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Thursday, June 05, 2008

Open Garden?

Today is the first Thursday in June. I was supposed to have an open garden this evening but it just won't be possible.

When I first had a garden, I'd give anything for people to come see my flowers. I used to joke and tell people that I'd grab pedestrians off the street and make them come see what was blooming that day.


As my gardens began to grow and I joined several different garden clubs, I found that I'd be asked to open my garden for a tour. At first it was just for my own club, but like a snowball going downhill, soon there were other clubs and organizations asking for a tour here.


Depending on the size of the group and the nature of the tour, there's quite a few things you can do to make the experience a success.


The first thing you need to think about, whether you have 5 people coming or 500, is where to direct somebody who desperately needs to use a toilet. Luckily for me we have a bathroom in the garden. Sometimes we call it the cabana but that's a pretty fancy name for this basic building. (click on the sidebar label that says "The Necessary Room" to read an old post from last year if you want to learn more about this spot)


The largest tour group I've hosted was 500 people who came when the national convention of the American Hemerocallis Society was here on Long Island in July of 06. Other people stopped by that week too so in total I had 600 visitors see the garden within 4 or 5 days.


One reason I try hard to maintain labels in my garden (even though they annoy me so much at other times) is to help educate visitors. Once you have more than a dozen people in the garden it's hard to answer everybody's questions. To make matters worse, it seems like that botanical name you know so well always slips your mind just as somebody points to that plant.

No matter the size of the group visiting your garden, there are some basic necessities you should think about. While food might not be on your list, at least consider putting out some kind of cool beverage. Even a simple pitcher of water with a lemon slice in it is acceptable.

Another extremely important thing is to provide seating, preferably in a shaded location. Chairs, benches, hammocks, whatever you have on hand will do. If you don't have enough chairs, consider asking a neighbor if you could borrow a few.

One thing I didn't plan on during our tour was selling plants. I always seem to have a multitude of things potted up since I'm such a propagation nut. After some inquiries from visitors, I simply put out a basket with a few dollar bills in it for starter change. Then I made up a sign with prices and let people take care of themselves. It worked like a charm.

My biggest piece of advice is don't stress out. Yes there will be a weed you forgot to pull or a shovel you suddenly find sticking out of one of your favorite beds. Try to remember that you see more faults than your visitors. They will be too busy looking at the glory of your garden.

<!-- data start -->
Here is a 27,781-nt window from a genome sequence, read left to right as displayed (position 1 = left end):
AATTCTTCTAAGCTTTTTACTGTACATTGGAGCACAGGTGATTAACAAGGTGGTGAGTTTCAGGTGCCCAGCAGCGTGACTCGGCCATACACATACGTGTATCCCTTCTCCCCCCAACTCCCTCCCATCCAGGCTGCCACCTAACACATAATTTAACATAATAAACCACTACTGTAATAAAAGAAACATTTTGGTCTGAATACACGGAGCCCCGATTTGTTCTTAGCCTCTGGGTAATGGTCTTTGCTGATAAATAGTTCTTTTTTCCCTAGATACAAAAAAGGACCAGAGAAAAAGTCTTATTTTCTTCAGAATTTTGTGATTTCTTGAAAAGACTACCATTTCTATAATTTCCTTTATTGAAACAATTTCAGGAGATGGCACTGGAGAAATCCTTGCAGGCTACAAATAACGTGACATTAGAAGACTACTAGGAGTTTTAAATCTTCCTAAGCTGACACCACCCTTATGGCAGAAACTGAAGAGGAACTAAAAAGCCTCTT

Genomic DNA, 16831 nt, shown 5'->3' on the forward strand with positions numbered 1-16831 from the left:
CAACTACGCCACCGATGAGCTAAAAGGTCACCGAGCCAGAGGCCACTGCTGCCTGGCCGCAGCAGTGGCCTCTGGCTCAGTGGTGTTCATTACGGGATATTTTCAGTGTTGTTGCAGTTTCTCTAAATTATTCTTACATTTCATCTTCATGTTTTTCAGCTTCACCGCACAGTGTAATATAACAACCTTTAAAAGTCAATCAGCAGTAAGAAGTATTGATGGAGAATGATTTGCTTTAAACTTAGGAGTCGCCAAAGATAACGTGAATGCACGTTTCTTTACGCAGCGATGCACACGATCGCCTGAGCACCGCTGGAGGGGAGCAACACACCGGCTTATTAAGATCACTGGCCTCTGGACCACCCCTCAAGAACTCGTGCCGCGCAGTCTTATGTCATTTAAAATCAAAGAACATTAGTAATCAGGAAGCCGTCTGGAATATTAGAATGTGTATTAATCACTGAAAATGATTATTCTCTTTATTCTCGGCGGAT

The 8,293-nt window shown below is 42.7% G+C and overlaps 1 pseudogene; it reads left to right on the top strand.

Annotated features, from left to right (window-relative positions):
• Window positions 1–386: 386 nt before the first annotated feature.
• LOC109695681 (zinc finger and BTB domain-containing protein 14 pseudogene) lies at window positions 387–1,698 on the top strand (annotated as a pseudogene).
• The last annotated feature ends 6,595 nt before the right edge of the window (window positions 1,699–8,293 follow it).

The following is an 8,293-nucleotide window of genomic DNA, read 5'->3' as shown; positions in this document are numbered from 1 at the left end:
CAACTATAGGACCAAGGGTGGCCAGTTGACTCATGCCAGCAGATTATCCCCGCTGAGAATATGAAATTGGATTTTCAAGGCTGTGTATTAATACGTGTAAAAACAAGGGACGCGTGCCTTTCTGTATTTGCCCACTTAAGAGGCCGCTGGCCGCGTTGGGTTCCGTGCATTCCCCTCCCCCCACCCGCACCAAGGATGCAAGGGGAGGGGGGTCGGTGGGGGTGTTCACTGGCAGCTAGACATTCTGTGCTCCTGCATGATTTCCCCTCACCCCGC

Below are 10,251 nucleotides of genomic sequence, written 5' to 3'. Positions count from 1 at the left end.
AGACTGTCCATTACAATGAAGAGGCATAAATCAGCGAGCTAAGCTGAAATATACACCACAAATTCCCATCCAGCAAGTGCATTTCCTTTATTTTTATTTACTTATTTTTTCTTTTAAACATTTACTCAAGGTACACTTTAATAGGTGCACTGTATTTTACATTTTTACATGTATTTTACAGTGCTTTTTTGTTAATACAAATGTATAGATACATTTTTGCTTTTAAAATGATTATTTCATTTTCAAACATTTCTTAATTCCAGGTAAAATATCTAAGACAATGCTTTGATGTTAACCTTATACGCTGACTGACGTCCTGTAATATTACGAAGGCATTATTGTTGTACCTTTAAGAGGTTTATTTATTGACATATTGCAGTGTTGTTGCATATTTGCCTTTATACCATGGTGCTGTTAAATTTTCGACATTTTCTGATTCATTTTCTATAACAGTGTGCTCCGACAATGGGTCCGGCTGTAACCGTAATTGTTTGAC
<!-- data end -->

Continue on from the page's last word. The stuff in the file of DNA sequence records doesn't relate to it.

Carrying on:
Finally, to the people who took my gardening class, I'm so sorry I can't hold that open garden this evening. I have no way to contact anybody so I hope some of you check this blog out today. Unfortunately I have a lecture for new Board of Ed trustees that I must attend. My daughter (who could have conducted the tour without me) must attend a wake and my husband will be busy running back and forth with my younger daughter and her crazy rehearsal schedule.

I'd still like to have an open garden in the next week or two and invite the local bloggers who read my posts too. So stay tuned.

For those of you in different areas, do you ever hold an open garden?

7 comments:

cindee said...

You are so organized. I could never do what you do. I am way to insecure to have a garden tour. I would have a major anxiety attack. I love being able to tour gardens though!!! Your gardens are outstanding!!!! Thanks for sharing all your beautiful pictures on your blog!!!!

Doris said...

I'll miss seeing you and your garden this evening and I'll keep checking for another invitation.
Your class and your attitude to gardening and life are such a joy.
Thanks so much for sharing them.
Doris

Anna said...

That was very helpful. I know you are crazy busy right now---I'm thinking about you! You are a real gift to your community.

Lin said...

It sounds like you have the whole garden tour routine down to a science!

Even though my husband and I love to host parties for family and friends in our home, we've never had a formal "open garden". Like you, we do enjoy sharing our garden...though most everyone we know is not as "into" gardening as we are. Which is why I enjoy visiting garden blogs such as yours!

Dave said...

Wow, the thought of having that many people walk in my gardens intimidates me. Maybe in a couple years when the plants have gotten established. I still have a lot to do.

Mr. McGregor's Daughter said...

I can't imagine having 500 people in my garden! It is obvious why you are asked to host garden tours - your garden is so beautiful & accomodates crowds so well. On some garden walks I've been on, there are handouts available that list the plants in each area. Some even have diagrams.

patientgardener said...

My garden is quite small and certainly wuldnt fit 500 people. I think 10 would look crowded. I have recently thought about opening under the NGS but you have to be able to offer 45 mins of interest. Then there is the convenience issue, refreshments etc and I have no room so I dont think it will happen at this garden